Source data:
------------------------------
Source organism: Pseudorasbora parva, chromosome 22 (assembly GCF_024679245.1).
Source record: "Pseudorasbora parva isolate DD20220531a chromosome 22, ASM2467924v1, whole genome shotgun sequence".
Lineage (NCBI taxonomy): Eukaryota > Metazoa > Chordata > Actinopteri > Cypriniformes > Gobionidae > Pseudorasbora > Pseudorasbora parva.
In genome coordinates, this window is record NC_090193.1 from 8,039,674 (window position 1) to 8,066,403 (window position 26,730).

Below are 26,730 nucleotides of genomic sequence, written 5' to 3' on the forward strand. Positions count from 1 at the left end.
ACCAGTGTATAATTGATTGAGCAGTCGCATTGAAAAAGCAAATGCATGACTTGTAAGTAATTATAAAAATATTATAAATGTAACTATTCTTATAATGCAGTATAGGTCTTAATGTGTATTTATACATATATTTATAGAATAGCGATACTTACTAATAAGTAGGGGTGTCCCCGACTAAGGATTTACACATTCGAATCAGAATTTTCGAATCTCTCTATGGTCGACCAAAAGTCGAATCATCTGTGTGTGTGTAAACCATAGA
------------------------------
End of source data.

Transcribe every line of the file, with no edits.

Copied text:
Source organism: Pseudorasbora parva, chromosome 22 (assembly GCF_024679245.1).
Source record: "Pseudorasbora parva isolate DD20220531a chromosome 22, ASM2467924v1, whole genome shotgun sequence".
Lineage (NCBI taxonomy): Eukaryota > Metazoa > Chordata > Actinopteri > Cypriniformes > Gobionidae > Pseudorasbora > Pseudorasbora parva.
In genome coordinates, this window is record NC_090193.1 from 8,039,674 (window position 1) to 8,066,403 (window position 26,730).

Below are 26,730 nucleotides of genomic sequence, written 5' to 3' on the forward strand. Positions count from 1 at the left end.
ACCAGTGTATAATTGATTGAGCAGTCGCATTGAAAAAGCAAATGCATGACTTGTAAGTAATTATAAAAATATTATAAATGTAACTATTCTTATAATGCAGTATAGGTCTTAATGTGTATTTATACATATATTTATAGAATAGCGATACTTACTAATAAGTAGGGGTGTCCCCGACTAAGGATTTACACATTCGAATCAGAATTTTCGAATCTCTCTATGGTCGACCAAAAGTCGAATCATCTGTGTGTGTGTAAACCATAGA